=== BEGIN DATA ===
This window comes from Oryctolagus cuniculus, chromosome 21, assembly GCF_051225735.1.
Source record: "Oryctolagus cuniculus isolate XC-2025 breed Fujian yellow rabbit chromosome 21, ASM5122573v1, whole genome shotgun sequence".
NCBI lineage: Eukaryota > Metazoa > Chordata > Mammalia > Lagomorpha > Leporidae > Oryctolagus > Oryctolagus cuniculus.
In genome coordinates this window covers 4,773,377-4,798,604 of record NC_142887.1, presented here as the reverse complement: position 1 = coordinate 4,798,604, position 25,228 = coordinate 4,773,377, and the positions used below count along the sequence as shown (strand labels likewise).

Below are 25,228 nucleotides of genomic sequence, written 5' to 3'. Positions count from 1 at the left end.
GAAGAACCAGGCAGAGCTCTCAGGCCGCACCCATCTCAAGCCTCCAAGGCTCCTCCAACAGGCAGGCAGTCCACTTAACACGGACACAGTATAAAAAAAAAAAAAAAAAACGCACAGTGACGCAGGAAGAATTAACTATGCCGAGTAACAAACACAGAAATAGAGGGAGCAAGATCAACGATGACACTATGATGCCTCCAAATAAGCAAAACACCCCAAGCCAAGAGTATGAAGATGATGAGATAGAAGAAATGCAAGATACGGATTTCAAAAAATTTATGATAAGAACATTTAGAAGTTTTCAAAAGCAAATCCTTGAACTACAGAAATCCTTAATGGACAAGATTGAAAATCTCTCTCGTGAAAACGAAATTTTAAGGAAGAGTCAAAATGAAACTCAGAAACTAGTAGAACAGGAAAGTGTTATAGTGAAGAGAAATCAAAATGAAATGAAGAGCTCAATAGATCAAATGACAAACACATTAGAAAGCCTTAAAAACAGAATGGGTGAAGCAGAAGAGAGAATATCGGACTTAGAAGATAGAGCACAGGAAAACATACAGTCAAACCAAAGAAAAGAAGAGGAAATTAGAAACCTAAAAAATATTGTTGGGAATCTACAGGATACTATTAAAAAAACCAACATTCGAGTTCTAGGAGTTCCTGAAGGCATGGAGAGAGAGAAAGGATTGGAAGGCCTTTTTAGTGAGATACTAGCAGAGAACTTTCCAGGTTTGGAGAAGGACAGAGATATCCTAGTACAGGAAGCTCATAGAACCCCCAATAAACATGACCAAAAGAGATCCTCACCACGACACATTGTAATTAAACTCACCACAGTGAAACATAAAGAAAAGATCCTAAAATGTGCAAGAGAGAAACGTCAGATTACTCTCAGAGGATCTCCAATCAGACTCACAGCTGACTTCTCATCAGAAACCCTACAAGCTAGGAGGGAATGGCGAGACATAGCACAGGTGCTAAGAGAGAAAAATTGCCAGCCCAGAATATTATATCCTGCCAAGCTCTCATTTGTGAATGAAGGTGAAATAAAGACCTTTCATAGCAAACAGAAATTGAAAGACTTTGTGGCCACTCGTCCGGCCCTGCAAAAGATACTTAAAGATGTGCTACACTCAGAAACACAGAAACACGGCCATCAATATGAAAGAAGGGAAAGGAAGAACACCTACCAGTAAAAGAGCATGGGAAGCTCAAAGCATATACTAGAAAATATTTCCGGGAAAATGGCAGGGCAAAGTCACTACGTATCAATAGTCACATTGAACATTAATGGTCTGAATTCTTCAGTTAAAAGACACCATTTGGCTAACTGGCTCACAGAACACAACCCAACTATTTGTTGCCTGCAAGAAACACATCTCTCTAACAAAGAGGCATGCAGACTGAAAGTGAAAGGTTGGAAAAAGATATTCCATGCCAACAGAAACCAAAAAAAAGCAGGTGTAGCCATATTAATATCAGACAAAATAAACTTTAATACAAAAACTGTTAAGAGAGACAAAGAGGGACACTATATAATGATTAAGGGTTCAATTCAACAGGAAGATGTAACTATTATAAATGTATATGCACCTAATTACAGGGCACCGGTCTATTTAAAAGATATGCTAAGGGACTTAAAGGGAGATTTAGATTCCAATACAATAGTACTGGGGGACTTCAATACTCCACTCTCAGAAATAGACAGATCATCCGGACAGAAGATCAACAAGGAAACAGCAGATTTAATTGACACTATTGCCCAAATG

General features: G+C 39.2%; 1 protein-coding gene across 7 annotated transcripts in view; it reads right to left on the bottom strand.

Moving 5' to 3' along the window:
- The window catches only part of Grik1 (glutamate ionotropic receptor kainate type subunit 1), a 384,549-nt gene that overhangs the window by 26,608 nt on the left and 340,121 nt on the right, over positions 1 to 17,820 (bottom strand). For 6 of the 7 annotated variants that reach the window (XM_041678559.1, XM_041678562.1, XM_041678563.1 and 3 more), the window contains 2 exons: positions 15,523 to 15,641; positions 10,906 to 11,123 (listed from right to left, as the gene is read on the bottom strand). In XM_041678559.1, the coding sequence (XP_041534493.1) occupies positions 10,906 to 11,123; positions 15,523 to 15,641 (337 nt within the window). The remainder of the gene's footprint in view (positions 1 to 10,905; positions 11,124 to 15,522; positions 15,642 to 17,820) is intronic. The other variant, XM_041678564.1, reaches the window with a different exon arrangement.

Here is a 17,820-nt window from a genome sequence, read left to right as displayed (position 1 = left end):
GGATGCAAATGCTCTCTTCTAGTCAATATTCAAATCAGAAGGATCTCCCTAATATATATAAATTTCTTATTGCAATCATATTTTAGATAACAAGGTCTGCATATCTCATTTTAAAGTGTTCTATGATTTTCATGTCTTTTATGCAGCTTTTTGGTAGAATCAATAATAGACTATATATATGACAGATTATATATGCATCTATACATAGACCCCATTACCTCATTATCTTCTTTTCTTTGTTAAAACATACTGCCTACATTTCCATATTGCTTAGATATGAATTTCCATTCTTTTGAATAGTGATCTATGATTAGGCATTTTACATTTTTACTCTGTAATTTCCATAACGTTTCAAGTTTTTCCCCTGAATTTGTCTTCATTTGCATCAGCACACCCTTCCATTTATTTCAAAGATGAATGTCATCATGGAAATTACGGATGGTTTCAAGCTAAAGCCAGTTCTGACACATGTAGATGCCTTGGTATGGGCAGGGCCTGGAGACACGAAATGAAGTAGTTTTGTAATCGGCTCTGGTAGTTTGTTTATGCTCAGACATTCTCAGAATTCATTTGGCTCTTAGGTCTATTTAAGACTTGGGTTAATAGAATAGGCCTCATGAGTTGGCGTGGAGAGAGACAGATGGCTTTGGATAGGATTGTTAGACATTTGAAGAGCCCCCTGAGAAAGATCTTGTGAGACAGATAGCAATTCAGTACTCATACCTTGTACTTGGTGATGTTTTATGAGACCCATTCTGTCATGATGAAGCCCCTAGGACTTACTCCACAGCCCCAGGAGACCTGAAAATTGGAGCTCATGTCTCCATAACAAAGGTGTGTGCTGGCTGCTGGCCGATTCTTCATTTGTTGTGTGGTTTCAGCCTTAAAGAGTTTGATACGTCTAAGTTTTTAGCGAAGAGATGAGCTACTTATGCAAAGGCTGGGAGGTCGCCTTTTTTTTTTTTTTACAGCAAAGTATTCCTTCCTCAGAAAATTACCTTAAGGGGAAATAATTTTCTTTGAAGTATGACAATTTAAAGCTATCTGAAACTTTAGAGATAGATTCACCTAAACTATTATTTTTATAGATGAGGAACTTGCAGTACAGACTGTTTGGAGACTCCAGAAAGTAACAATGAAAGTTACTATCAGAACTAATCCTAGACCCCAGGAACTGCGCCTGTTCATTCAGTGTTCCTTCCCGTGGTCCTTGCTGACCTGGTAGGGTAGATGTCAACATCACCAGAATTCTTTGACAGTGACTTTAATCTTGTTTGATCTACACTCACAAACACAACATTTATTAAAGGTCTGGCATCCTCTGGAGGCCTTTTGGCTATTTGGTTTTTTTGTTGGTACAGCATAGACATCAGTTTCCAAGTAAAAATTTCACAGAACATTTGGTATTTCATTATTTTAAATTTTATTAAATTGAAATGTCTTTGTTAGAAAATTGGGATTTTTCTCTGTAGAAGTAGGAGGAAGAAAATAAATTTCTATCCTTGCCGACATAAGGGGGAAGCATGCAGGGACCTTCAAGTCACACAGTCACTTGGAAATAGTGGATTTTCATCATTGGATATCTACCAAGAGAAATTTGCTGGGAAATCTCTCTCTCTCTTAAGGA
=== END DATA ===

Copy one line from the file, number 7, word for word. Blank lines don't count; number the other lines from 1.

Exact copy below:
General features: G+C 39.2%; 1 protein-coding gene across 7 annotated transcripts in view; it reads right to left on the bottom strand.